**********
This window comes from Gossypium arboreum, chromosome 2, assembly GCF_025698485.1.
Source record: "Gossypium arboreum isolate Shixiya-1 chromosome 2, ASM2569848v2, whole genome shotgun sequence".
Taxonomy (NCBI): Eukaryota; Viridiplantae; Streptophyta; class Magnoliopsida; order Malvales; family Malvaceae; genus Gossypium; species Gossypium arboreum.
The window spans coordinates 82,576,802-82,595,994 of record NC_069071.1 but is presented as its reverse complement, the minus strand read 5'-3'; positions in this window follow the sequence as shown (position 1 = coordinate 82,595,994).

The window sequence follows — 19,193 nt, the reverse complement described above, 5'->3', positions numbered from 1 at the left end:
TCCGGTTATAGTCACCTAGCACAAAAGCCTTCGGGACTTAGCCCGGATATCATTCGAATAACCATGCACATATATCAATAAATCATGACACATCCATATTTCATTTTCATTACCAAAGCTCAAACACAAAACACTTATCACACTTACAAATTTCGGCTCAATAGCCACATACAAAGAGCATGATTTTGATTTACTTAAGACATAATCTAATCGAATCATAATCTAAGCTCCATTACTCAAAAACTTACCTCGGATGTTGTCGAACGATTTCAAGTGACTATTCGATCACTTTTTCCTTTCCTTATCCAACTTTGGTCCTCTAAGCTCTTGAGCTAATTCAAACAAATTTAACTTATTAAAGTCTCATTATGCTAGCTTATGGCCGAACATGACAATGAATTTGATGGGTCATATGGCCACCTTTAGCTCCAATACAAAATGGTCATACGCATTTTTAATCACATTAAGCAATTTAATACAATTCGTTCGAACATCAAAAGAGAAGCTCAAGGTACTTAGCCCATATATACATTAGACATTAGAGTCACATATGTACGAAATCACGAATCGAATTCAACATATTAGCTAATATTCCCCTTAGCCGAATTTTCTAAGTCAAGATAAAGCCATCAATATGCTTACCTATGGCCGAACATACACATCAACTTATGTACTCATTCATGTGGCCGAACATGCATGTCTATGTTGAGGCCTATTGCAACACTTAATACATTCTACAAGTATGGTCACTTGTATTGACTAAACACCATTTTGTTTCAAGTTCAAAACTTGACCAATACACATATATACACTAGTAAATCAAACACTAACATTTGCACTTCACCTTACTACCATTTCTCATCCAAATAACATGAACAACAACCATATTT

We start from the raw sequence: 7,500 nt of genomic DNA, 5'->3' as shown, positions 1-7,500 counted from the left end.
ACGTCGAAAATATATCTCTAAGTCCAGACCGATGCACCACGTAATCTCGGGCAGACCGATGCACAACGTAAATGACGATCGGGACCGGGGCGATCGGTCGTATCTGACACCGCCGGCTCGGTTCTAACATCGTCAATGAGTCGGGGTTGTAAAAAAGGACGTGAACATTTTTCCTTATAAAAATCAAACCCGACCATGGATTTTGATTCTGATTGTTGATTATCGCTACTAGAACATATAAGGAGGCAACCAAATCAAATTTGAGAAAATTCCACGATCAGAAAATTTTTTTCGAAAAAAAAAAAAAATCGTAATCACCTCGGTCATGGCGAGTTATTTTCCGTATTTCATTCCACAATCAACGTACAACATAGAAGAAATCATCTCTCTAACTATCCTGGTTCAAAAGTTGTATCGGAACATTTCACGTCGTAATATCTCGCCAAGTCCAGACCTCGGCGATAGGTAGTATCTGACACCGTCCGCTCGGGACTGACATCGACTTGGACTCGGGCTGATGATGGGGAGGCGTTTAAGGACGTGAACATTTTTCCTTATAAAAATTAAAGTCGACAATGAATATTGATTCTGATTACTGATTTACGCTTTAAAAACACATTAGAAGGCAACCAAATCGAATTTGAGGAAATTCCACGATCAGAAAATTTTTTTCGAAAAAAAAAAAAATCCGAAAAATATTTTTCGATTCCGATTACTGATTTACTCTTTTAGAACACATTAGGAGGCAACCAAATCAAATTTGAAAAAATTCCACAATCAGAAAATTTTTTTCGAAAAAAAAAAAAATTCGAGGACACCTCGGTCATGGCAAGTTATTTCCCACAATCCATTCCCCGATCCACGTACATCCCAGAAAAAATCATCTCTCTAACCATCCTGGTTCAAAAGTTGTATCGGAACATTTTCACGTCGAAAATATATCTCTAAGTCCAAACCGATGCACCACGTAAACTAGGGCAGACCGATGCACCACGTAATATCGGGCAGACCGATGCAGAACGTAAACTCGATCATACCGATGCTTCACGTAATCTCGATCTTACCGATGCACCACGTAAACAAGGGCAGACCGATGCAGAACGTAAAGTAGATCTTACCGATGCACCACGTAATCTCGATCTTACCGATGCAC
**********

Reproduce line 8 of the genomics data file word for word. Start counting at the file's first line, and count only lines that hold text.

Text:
ACGTCGAAAATATATCTCTAAGTCCAGACCGATGCACCACGTAATCTCGGGCAGACCGATGCACAACGTAAATGACGATCGGGACCGGGGCGATCGGTCGTATCTGACACCGCCGGCTCGGTTCTAACATCGTCAATGAGTCGGGGTTGTAAAAAAGGACGTGAACATTTTTCCTTATAAAAATCAAACCCGACCATGGATTTTGATTCTGATTGTTGATTATCGCTACTAGAACATATAAGGAGGCAACCAAATCAAATTTGAGAAAATTCCACGATCAGAAAATTTTTTTCGAAAAAAAAAAAAAATCGTAATCACCTCGGTCATGGCGAGTTATTTTCCGTATTTCATTCCACAATCAACGTACAACATAGAAGAAATCATCTCTCTAACTATCCTGGTTCAAAAGTTGTATCGGAACATTTCACGTCGTAATATCTCGCCAAGTCCAGACCTCGGCGATAGGTAGTATCTGACACCGTCCGCTCGGGACTGACATCGACTTGGACTCGGGCTGATGATGGGGAGGCGTTTAAGGACGTGAACATTTTTCCTTATAAAAATTAAAGTCGACAATGAATATTGATTCTGATTACTGATTTACGCTTTAAAAACACATTAGAAGGCAACCAAATCGAATTTGAGGAAATTCCACGATCAGAAAATTTTTTTCGAAAAAAAAAAAAATCCGAAAAATATTTTTCGATTCCGATTACTGATTTACTCTTTTAGAACACATTAGGAGGCAACCAAATCAAATTTGAAAAAATTCCACAATCAGAAAATTTTTTTCGAAAAAAAAAAAAATTCGAGGACACCTCGGTCATGGCAAGTTATTTCCCACAATCCATTCCCCGATCCACGTACATCCCAGAAAAAATCATCTCTCTAACCATCCTGGTTCAAAAGTTGTATCGGAACATTTTCACGTCGAAAATATATCTCTAAGTCCAAACCGATGCACCACGTAAACTAGGGCAGACCGATGCACCACGTAATATCGGGCAGACCGATGCAGAACGTAAACTCGATCATACCGATGCTTCACGTAATCTCGATCTTACCGATGCACCACGTAAACAAGGGCAGACCGATGCAGAACGTAAAGTAGATCTTACCGATGCACCACGTAATCTCGATCTTACCGATGCAC